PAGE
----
Populist Challenges to Constitutional Interpretation in Europe and Beyond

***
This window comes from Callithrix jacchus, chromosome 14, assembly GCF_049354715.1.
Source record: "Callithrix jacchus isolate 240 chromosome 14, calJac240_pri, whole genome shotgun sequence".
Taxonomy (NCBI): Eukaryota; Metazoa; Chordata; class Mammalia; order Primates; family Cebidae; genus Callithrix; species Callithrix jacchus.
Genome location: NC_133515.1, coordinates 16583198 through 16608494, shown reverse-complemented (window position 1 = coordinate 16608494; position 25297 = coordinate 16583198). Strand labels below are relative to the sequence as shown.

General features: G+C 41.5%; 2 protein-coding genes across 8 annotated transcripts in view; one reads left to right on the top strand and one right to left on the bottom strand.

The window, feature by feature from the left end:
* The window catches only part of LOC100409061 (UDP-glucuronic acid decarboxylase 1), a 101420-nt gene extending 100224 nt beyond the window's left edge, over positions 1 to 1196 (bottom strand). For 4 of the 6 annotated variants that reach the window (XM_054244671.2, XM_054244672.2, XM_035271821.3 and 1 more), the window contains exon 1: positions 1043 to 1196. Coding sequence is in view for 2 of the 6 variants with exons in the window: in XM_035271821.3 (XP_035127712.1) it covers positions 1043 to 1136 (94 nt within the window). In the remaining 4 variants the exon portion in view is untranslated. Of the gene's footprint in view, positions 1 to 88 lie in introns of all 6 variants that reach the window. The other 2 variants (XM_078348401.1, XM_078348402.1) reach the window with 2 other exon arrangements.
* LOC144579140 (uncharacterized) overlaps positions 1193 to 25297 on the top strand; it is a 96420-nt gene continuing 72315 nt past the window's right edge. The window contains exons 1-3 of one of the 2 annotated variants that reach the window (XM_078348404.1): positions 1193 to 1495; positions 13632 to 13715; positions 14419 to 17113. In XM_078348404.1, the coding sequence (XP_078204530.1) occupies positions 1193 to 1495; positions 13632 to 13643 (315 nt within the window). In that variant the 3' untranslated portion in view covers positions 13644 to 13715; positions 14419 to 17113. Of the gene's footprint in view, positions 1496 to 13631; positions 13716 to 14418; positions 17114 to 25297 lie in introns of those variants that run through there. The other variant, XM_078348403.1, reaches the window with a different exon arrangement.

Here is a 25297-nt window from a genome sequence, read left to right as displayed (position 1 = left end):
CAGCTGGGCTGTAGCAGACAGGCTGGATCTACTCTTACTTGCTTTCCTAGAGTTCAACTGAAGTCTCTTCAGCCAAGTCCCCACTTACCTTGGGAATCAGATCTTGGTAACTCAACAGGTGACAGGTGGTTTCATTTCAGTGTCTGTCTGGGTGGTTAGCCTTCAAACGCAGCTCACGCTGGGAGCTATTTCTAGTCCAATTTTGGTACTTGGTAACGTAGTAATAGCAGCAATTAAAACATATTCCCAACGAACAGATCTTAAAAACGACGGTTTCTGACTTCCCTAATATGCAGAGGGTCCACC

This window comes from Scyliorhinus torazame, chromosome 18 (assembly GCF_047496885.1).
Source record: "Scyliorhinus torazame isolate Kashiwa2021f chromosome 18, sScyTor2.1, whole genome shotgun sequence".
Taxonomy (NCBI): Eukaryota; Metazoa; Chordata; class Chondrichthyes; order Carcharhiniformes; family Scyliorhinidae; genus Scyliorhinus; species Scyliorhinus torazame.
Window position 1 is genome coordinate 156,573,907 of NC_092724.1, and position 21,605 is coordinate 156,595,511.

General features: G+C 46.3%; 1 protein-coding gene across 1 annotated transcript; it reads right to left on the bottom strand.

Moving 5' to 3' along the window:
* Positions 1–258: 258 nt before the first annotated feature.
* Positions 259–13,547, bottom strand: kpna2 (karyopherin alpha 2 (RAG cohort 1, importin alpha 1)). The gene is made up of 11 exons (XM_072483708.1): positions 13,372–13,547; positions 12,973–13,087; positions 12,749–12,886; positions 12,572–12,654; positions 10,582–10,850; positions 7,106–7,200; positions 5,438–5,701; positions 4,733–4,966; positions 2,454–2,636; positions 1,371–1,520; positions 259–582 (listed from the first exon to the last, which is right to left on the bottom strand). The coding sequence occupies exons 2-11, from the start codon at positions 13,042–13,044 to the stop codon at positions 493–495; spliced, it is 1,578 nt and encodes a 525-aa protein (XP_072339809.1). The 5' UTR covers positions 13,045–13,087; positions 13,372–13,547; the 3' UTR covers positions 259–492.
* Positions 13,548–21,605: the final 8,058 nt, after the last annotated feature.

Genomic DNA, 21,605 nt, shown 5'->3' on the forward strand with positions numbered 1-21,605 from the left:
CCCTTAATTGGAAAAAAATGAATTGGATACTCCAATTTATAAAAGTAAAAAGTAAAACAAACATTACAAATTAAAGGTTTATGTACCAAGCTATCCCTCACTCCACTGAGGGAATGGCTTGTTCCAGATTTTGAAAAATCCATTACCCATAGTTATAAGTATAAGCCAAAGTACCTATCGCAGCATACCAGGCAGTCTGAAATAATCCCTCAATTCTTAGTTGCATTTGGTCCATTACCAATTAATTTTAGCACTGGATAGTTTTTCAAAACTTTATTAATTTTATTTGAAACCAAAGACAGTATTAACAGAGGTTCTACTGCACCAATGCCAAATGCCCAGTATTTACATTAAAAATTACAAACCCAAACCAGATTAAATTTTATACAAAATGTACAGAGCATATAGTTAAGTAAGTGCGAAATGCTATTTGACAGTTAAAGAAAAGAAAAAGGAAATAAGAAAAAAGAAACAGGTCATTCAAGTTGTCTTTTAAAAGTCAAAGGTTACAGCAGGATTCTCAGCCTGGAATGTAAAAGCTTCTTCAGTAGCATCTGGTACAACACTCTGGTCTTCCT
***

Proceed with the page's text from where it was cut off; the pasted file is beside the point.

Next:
I: Theoretical implicationsPopulism and populist constitutionalismIntroductionThe impalpable concept of populismConceptualizing populismHistorical backgroundThe dimensions of populismTypes of populismThe mysterious notion of populist constitutionalism‘Authoritarian’, ‘illiberal’, or ‘populist’ constitutionalism?Populist constitutionalism: an oxymoron, or a special kind of constitutional system?Defining populist constitutionalism: positive and negative criteriaNegative criteria of populist constitutionalismPositive criteria of populist constitutionalismThe art of constitutional interpretationDefining constitutional interpretationClassifying interpretive theoriesMonist and pluralistic theoriesOther classifications of interpretive theoriesMain interpretive theoriesInterpretive modalitiesSubstantive interpretationOther interpretive aids: judicial doctrines, constructions, standards, tests and legal maximsConclusionAn ‘Instrument of Government’ or ‘Instrument of Courts’?: The impact of political systems on constitutional interpretation and the case of populismIntroductionDo political systems generate their own rules of constitutional interpretation?HypothesesWritten rules on constitutional interpretation – in the liberal world and beyondPopulist constitutionalism and constitutional interpretation – instruments and limitsEscalating or de-escalating populism: the role of courts in constitutional interpretationConclusionsCan there be autochthonous methods of constitutional interpretation?IntroductionSubstantive constitutional provisionsInterpretations of substantive provisionsMethods of constitutional interpretationConclusionII: Constitutional interpretation and populism in EuropeFormalism and judicial self-restraint as tools against populism?: Considerations regarding recent developments of the Austrian Constitutional CourtIntroductionPopulism in AustriaPopulism – what kind of populism?The Austrian Freedom Party and the rise of populism in AustriaJörg Haider and the Austrian Freedom Party (1986–2000)Recent development: the Freedom Party in Austrian government – part II (2017–2019)The Kurz GovernmentsKurz I (2017–2019)Kurz II (2020–)Changing approaches of the Austrian Constitutional CourtJudicial approaches towards populismPromoting Rights in a European Context (1970–2008)The Slovenian Minority Case LawProtecting Rights in a European Context (2008–2020)Surveillance Case LawConclusion – The Austrian Constitutional Court maintains its own approachThe Czech Constitutional Court in times of populism: From judicial activism to judicial self-restraintThe legal design of the Czech Constitutional Court and the rise of populism in Czech politicsThe two decades of expansion of the powers of the Constitutional Court and the decade of slow retreatReview of the constitutionality of legislationActivism of the Constitutional Court in relation to the general judiciary (constitutional complaints)The personal homogeneity of the first Constitutional Court and the heterogeneity of the second and third court?ConclusionsPopular initiatives, populism and the Croatian Constitutional CourtIntroductionPopular initiative as the means of fostering populist claimsThe game becomes serious: the introduction of the constitutional identity conceptProportionality in actionBack to the linguistic approachSystemic interpretation in playThe story continues: recent failed attemptsConclusionConstitutional identity as a populist notion?: The Council of State and the forging of the Greek constitutional identity through the crisisIntroductionThe forging of the Greek constitutional identity through the crisisUnderstanding the Court’s use of the notion of constitutional identityLessons to be drawn from the Greek experienceEpilogueConstitutional interpretation under the new Fundamental Law of HungaryIntroductionThe new methods of constitutional interpretationThe Constitutional CourtThe collection of the principles and methods of constitutional interpretation laid down in the Fundamental LawA new populist set of the methods of interpretation, or the reformulation of the classical methods?The use of binding interpretative methods in constitutional jurisprudenceThe application of the new methods of interpretationCases advancing populist constitutionalism (favouring the populist agenda) and the use of the new methods of interpretation in these specific casesConclusionsThe populist reforms in Italy and the instrument of the constitutionally conforming interpretationCould the Italian context be defined as populist?The so-called ‘ decreti sicurezza ’ and the containment of illegal migrantsThe application of the constitutionally conforming interpretationThe (missing) intervention of the Constitutional Court on the Security DecreesConclusionsWhatever works: Constitutional interpretation in Poland in times of populismIntroductionPreliminariesChange or continuity?The limits of judicial powerThe preferred methods of constitutional interpretationThe approach to earlier findingsThe approach to international law and EU lawWhy cherry picking?PragmatismIdeologyReputationRhetoricConclusionsNon sequiturs in constitutional adjudication: Populism or epistemic deficit?IntroductionRomania’s political landscape: populist or not?Discourses of constitutionalism in the Romanian contextInterpreting the ConstitutionDecision no. 358/2018 – a problematic constitutional interventionThe political backgroundThe legal backgroundA formalist resultOther constitutional ‘mischiefs’Populism or epistemic deficit?ConclusionsConstitutional interpretation and populism in contemporary SpainIntroductionThe political and social context of SpainPopulist challenges to constitutional jurisprudenceThe health crisis and the constitutional interpretationConclusionsPopulism, UK sovereignty, the rule of law and BrexitIntroductionThe Brexit referendum and populist politicsBrexit: parliamentary procedure and constitutional conventionsBrexit and the CourtsThe interpretation of prerogative powers: Miller 1 – can the government trigger Article 50 by making use of prerogative powers?Prerogative powers: Miller 2 – can the courts review the exercise of the prerogative to prorogue Parliament?Has Brexit resulted in new constitutional theories or doctrines?ConclusionsIII: An outlookBorn populist: The Trump administration, the courts and the Constitution of the United StatesIntroductionThe populist jurisprudence of Antonin ScaliaOriginalism and American right-wing populismJudicial populism before (and a bit after) the rise of right-wing populismPopulist pasts and presentsConstitutional interpretation: What can Europeans learn from US debates?IntroductionWhat is a constitution?The limits of interpretabilityMethods of interpretationImitative constitutionalismConclusionPopulist and non-democratic reading of the Constitution: Sad lessons from Latin AmericaForewordThesis and main inferencesAnalysisBrief methodological remarksStarting pointsWhat kind of foundations?Which rights are meant to be constitutional rights?Constitutional interpretation and legal conflictConstitutional interpretation, the method, and its ideological backdropTextualism, constructivism, hermeneutics revisitedInspecting the engine roomConstitutional weakness by institutional designCase law, examplesEpiloguePopulist challenges to constitutional interpretation: An assessmentIntroductionNational varieties of populismPopulists in governmentPopulist aspirations under non-populist governmentsNew interpretive doctrines or methods?How to assess interpretive responses to populist-inspired constitutional issues?No interpretive changes: the business-as-usual modelChanging interpretive practice to promote populist aspirationsChanging interpretive practice to counteract populist initiativesExplaining different judicial strategiesOur major findings and conclusions